In short, Mill believed that if “Henry Ford could invent a huge mechanistic assembly line for business, surely it was possible to do the same for government: to apply scientific management to the business of running the state and training its citizens.”
The third revolution moved beyond the singular notion of freedom to notions of the open competition of ideas and trade, creating a welfare state driven by the notion that government should be a companion to citizens, offering education, help when they lost jobs, health care when they got sick and pensions for the aged. This is the notion around which today’s “sprawling Western states were built.” These ideas of the sociologist and economist Beatrice Webb gradually pushed the UK toward socialism. Her key perceptions resulted in a vision of “homes, health, education, and social security.”
But by the 1970s, the US big government began to overreach, resulting in strikes, the Vietnam War, and economies “hobbled by stagflation. And Milton Friedman capitalized on these failures emphasizing his free-market approach.
The “half revolution” from the ideas of Milton Friedman built on the experience and belief of the failures of government, contrasted sharply with the perceived power of business, especially the pro-market ideas of Friedrich Hayek, resulting in an orientation to small-government conservatism. Friedman denounced almost everything of importance to the American left, including “government provided health care, public housing, student grants, foreign aid.” The foremost political leaders of his ideas were, of course, Ronald Reagan and Margaret Thatcher. Thatcher and Reagan’s ideas spread around the world quickly, winning Friedman’s battle for him.
But for all the talk of these people and the “’shredding of the safety net,’ the state remained far bigger under Reagan and Thatcher than anything that Webb could have imagined, and it has only continued to grow in the decades since they left office.”
So where are we today? For one thing, representative democracy is losing its luster. Our politicians increasingly make promises they can’t deliver, allowing themselves to be captured by special interests and diverted by short-term interests. And as those of us reading intelligent commentary recognize, Washington gridlock is a fundamental example of these failures.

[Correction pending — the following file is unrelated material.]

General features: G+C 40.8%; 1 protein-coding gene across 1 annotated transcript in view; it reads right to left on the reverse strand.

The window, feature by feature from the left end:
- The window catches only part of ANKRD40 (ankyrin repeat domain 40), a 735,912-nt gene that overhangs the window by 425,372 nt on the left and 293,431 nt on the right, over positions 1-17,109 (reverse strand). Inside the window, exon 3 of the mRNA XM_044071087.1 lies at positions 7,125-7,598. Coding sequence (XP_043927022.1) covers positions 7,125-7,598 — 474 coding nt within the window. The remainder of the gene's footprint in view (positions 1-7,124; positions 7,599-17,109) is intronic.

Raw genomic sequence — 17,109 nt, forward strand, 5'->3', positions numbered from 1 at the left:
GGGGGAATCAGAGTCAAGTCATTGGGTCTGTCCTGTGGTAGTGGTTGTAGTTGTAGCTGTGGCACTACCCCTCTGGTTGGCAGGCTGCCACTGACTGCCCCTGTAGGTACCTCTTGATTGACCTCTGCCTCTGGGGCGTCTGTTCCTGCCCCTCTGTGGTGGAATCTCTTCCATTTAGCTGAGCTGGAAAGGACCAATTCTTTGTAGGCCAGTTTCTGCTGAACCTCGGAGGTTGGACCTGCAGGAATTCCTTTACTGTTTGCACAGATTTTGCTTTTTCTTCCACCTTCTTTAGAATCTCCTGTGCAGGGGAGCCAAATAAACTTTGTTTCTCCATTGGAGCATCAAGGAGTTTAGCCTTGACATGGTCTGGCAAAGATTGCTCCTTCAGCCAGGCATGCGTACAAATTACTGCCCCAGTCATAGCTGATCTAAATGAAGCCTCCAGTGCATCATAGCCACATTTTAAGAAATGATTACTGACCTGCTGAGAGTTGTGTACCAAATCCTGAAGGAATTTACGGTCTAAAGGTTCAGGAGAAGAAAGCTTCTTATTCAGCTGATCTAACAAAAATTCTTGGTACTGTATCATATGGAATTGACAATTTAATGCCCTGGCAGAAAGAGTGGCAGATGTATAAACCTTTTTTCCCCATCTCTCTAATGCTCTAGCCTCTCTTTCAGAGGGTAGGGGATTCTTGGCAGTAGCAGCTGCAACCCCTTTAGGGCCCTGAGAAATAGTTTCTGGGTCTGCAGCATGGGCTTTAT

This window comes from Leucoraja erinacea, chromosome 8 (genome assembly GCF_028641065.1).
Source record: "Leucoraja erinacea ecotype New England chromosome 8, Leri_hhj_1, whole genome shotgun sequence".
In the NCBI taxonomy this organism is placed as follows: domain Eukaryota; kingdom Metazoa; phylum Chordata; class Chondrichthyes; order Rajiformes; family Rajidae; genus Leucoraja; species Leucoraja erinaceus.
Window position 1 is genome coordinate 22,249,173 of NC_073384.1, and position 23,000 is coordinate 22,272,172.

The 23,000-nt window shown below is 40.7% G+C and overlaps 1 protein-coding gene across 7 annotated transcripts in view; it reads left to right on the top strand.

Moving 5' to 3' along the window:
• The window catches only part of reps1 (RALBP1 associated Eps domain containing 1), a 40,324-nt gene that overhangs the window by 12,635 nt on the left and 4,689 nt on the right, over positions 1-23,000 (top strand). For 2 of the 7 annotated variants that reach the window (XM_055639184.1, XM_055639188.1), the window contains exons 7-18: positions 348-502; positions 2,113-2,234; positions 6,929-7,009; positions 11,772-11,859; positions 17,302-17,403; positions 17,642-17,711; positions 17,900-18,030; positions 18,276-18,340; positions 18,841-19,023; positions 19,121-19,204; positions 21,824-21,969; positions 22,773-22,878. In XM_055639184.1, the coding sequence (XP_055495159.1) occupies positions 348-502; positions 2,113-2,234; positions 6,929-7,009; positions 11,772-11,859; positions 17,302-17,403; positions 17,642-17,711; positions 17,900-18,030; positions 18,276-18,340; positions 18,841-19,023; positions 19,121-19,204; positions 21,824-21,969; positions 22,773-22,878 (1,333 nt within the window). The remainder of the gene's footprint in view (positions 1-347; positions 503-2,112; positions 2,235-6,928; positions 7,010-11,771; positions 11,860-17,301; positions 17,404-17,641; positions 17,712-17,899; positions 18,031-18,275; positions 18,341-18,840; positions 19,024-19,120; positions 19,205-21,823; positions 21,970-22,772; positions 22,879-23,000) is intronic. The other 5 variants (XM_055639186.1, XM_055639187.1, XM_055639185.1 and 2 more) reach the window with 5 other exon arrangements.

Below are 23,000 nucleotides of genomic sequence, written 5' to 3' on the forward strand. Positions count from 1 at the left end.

The authors emphasize a number of major Western governmental failures: the unsustainable debt burden caused by numerous demographic and political problems, the rapid development of information technology that has often stumbled under under government direction, the rise of authoritarian governments in Asia that have become successfully competitive, the fact that Western governments do many things badly, and finally the distribution of huge sums to the relatively prosperous and little for the poor. These situations do little more than bring frustration and confusion to the masses.
Early on, I indicated that we need in-depth discussions of the role of government for a new context. What’s both obvious and frightening and confusing to many is that the Chinese and the Singaporeans have produced governments that successfully challenge the belief in free markets and democracy.
Although this crisis in Western liberal democracy has been brewing for decades, it has become more acute today for three reasons: the financial crisis and the unsustainable debt burden, the failure to effectively harness the rapid development of technology, and the track record of the Asians.
What this implies, as the authors state, is that we need to “follow China’s example and take good ideas wherever (we) can find them.” The authors’ conclusion is prescient: “it’s not yet clear whether the West will be able to summon the sort of intellectual and political energy that, for the past four centuries, has kept it ahead in the global race to reinvent the state.” But without a relevant, new model, we’re going to be behind the proverbial eight-ball.